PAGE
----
and now she learns that her child is the bride of Aidoneus, who reigns in the unseen land beneath the earth. The grief of the mourning mother is almost swallowed up in rage, as she leaves the home of the gods and wanders along the fields and by the cities of men, so changed in form, and so closely veiled that none could know the beautiful queen who had till then shed a charm of loveliness over all the wide world. At last she sat down by the wayside, near Eleusis, where the maidens of the city came to draw water from the fountain. Here, when questioned by the daughters of Keleos the king, the mourner tells them that her name is Deo, and that, having escaped from Cretan kidnappers, she seeks a refuge and a home, where she may nurse young children. Such a home she finds in the house of Keleos, which the poet makes her enter veiled from head to foot.1 Not a word does she utter in answer to the kindly greetings of Metaneira, and the deep gloom is lessened only by the jests and sarcasms of Iambe. When Metaneira offers her wine, she says that now she may not taste it, but asks for a draught of water mingled with flour and mint, and then takes charge of the new-born son of Keleos, whom she names Demophoon. Under her care the babe thrives marvellously, though he has no nourishment either of bread or of milk. The kindly nurse designs, indeed, to make him immortal; and thus by day she anoints him with ambrosia, and in the night she plunges him, like a torch, into a bath of fire. But her purpose is frustrated by the folly of Metaneira, who, seeing the child thus basking in the flames, screams with fear, and is told by Demeter that, though her child shall ever receive honour because he has slumbered in her arms, still, like all the sons of men, and like Achilleus himself, he must die. Nevertheless, though she cast the child away from her, she abode yet in the house of Keleos, mourning and grieving for the maiden, so that all things in the heaven above and the earth beneath felt the weight of her sorrow. In vain the ploughs turned up the soil, in vain was the barley seed scattered along the furrows. In Olympos itself there was only gloom and sadness, so that Zeus charged Iris to go and summon Demeter to the palace of the gods. But neither her words nor those of the deities who follow her avail to lessen her grief or to bend her will. The mourning mother will not leave the place of her exile till her eyes have looked upon her child once more.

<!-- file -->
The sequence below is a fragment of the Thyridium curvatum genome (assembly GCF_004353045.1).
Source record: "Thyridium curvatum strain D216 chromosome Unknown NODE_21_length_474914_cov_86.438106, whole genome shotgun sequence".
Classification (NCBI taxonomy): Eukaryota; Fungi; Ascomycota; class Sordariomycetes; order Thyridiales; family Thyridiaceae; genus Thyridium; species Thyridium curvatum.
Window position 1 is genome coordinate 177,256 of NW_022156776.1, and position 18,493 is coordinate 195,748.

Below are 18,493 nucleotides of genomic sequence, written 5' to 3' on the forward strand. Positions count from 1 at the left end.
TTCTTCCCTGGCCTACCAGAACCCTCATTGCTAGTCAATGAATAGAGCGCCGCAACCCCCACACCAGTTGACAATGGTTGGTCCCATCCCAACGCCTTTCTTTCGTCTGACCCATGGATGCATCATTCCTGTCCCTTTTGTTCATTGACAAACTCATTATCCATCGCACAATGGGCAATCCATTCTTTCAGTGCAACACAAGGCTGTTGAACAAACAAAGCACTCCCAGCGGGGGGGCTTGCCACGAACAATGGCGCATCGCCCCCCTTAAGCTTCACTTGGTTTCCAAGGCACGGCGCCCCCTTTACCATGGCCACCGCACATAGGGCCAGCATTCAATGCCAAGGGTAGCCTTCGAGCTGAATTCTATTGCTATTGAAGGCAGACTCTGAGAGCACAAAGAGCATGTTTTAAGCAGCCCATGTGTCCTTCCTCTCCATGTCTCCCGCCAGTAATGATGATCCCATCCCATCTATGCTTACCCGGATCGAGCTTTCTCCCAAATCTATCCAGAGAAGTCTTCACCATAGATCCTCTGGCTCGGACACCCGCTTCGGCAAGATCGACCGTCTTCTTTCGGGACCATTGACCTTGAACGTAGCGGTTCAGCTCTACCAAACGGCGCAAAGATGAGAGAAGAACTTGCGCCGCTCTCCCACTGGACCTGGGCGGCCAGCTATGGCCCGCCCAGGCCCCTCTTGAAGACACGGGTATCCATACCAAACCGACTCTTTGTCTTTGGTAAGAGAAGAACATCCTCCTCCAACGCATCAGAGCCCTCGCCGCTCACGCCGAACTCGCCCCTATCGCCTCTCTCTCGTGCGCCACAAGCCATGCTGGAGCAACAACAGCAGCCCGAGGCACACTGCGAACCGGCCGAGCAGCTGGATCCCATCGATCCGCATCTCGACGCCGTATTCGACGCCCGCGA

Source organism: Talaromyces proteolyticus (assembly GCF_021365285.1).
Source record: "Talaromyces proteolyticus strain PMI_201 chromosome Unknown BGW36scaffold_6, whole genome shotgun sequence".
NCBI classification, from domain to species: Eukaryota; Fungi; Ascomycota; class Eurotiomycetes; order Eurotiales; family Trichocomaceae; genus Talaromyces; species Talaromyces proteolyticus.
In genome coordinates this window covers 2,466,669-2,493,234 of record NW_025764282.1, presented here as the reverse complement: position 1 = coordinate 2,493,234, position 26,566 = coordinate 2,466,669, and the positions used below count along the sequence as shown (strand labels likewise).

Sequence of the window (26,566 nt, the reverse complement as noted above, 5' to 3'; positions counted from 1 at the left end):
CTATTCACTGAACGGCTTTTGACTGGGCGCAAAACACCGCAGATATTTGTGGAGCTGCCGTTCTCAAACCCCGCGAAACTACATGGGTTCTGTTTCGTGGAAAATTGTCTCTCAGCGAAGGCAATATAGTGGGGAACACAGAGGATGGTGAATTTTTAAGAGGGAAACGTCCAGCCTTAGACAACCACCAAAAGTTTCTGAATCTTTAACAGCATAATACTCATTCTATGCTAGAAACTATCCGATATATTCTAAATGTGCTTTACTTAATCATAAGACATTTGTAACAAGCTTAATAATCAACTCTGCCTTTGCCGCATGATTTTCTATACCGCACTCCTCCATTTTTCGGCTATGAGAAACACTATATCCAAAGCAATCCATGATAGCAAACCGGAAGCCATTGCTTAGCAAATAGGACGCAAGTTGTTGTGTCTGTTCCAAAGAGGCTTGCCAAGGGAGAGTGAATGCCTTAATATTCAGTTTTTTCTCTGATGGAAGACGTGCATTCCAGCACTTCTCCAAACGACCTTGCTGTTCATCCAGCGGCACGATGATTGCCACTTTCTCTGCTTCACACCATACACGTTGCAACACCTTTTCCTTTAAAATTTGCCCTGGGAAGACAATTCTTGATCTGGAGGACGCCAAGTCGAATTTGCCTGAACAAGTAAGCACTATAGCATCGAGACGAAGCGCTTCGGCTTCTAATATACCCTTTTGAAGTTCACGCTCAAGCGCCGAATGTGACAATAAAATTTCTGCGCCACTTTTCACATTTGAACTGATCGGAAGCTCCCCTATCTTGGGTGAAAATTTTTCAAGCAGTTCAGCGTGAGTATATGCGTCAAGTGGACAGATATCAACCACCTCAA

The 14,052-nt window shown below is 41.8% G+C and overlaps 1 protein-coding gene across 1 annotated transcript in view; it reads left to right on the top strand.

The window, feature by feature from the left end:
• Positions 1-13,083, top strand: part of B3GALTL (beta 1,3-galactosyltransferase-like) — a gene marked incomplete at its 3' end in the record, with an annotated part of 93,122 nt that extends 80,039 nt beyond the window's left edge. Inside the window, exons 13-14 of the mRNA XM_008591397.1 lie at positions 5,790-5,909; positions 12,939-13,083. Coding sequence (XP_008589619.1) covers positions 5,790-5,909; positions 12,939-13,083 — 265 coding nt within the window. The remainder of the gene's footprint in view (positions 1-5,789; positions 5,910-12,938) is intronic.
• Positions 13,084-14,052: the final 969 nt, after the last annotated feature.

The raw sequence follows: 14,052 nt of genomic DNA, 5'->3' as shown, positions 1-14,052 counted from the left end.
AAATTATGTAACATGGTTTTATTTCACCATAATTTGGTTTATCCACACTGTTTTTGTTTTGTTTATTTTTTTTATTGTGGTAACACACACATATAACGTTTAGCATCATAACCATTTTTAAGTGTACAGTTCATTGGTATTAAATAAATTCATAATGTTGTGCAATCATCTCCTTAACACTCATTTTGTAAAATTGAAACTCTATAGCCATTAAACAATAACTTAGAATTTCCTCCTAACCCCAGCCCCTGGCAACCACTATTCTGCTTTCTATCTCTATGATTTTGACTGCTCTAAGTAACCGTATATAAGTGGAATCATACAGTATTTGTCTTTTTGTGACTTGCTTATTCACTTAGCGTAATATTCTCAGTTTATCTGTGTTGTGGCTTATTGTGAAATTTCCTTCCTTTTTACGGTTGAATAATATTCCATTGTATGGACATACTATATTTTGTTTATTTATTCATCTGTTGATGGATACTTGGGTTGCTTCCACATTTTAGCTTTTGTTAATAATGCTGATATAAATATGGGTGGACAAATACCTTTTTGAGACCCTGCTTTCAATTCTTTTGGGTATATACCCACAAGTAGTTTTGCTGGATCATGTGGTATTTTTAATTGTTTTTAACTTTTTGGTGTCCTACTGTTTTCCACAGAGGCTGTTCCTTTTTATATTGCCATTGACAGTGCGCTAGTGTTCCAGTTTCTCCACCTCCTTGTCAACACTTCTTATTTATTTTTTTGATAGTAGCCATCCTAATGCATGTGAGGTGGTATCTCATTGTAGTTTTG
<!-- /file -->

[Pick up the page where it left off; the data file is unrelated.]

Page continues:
1 The hymn-writer forgets for a head touched the roof, while a blaze of moment the veiled Mater Dolorosa, light streamed through the doors and when at her entrance he says that her filled the dwelling.
Then Hermes, at the bidding of Zeus, enters the dismal under world. and Polydegmon consents to the return of Persephone, who leaps with delight for the joy that is coming. Still he cannot altogether give up his bride, and Persephone finds that she has unwittingly eaten the pomegranate seed,1 and must come back to Aidoneus again. But even with this condition the joy of the meeting is scarcely lessened. A third part only of the year she must be queen in Hades; through all the other months she is to be once more the beautiful maiden who sported on the plains of Nysa. The wrath of Demeter has departed with her grief, the air is filled with fragrance, and the cornfields wave with the ripening grain.
In Teutonic tradition Persephone is represented by Iduna, the beautiful, whom Loki brings back in the shape of a quail (Wachtel), a myth which cannot fail to remind us of Artemis Ortygia. Loki here distinctly plays the part of Perseus, for the giants of cold hasten after him as he bears away Iduna, as the Gorgon sisters chase Perseus on his way to the Hyperborean gardens. This myth in Bunsen's belief " is an exact counterpart of the earliest myth of Herakles, who falls into the sleep of winter and lies there stiff and stark till lolaus wakes him by holding a quail to his nose."a This idea of the palsied or feeble sun is reproduced in the Egyptian Harp-i-chruti (the Grecised Harpokrates), the sun regarded as an infant, the lame child of Isis, the earth,—a phrase which carries us to that wide class of legends, which speak of the sun, or the wind, or the light, as weak, if not impotent, in their first manifestations. Osiris can be avenged only by Horos, the full-grown sun, after the vernal equinox.
Although with the mythical history of PersephonS are mingled some institutional legends explaining the ritual of the Eleusinian mysteries, the myth itself is so transparent as to need but little interpretation. The stupifying narcissus with its hundred flowers springing from a single stem is in the opinion of Colonel Mure a monstrous hyperbole; yet that must be a narcotic which lulls to sleep the vegetation of nature in the bright yet sad autumn days when heaven and earth smile with the beauty of the dying year, and the myth necessarily